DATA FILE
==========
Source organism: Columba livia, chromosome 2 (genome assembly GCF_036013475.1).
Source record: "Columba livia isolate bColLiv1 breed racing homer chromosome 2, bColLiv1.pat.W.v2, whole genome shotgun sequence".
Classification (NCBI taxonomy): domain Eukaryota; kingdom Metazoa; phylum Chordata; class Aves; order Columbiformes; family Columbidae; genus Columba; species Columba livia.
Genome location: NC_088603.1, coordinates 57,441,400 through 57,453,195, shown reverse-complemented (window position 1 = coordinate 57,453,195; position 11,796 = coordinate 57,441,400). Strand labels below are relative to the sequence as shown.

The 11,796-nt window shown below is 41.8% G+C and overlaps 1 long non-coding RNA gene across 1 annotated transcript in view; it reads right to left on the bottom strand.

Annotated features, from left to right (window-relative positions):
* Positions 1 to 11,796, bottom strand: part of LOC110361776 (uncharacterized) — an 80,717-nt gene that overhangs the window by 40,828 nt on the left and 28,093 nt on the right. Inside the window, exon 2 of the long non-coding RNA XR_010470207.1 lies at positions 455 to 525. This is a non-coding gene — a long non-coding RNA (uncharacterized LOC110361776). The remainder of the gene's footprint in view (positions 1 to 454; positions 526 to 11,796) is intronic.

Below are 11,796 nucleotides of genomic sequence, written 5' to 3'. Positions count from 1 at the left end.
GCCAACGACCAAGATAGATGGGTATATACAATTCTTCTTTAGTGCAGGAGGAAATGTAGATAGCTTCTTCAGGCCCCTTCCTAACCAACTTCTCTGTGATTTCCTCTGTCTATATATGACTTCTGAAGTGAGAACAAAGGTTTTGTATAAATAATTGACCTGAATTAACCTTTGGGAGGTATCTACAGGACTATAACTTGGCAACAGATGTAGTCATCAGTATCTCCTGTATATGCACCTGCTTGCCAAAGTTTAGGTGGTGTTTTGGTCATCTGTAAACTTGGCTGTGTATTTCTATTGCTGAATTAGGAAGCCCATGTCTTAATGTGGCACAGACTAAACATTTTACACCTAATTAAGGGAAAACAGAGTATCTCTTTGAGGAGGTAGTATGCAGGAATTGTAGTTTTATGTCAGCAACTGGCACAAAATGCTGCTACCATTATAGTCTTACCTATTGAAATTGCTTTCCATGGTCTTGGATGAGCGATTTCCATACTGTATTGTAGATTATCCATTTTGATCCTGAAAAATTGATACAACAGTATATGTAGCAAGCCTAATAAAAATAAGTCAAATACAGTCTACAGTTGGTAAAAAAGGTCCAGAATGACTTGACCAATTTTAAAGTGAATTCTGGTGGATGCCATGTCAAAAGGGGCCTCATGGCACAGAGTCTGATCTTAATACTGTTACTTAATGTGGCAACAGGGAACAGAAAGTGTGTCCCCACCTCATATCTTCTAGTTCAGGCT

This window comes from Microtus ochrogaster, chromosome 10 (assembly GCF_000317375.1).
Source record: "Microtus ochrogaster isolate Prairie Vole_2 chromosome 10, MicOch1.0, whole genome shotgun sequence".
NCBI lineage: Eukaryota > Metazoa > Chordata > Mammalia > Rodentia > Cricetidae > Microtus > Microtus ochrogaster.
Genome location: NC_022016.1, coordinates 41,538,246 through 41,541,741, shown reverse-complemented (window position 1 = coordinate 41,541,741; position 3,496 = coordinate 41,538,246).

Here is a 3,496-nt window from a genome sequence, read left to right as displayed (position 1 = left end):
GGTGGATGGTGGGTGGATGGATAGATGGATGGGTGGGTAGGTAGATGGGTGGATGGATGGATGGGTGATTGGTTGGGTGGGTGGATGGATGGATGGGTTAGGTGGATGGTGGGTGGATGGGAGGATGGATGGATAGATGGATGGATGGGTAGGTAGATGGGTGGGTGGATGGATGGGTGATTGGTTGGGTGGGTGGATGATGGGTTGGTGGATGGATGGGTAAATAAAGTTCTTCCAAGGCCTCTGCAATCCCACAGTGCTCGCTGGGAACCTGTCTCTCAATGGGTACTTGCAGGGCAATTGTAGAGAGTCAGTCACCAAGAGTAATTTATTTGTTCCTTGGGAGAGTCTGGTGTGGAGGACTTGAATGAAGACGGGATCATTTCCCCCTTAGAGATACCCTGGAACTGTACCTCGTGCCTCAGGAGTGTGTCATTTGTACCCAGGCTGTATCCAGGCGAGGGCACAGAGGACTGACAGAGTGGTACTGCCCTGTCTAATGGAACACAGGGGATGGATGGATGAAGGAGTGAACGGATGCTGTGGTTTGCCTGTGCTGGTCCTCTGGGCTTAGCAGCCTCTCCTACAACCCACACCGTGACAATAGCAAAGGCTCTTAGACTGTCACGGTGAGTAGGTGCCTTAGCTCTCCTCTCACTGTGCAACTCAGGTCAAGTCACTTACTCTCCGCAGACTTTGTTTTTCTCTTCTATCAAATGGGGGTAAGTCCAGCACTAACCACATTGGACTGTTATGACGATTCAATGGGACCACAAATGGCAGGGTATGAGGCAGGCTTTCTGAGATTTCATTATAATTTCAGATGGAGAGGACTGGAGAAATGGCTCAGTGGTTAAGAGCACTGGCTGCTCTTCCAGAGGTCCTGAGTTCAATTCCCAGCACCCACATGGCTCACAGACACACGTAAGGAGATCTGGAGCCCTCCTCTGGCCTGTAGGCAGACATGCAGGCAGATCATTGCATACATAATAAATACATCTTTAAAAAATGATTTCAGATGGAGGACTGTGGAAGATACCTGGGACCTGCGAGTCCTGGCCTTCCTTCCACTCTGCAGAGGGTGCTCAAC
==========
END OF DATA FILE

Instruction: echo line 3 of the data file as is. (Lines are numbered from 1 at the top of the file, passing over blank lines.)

Classification (NCBI taxonomy): domain Eukaryota; kingdom Metazoa; phylum Chordata; class Aves; order Columbiformes; family Columbidae; genus Columba; species Columba livia.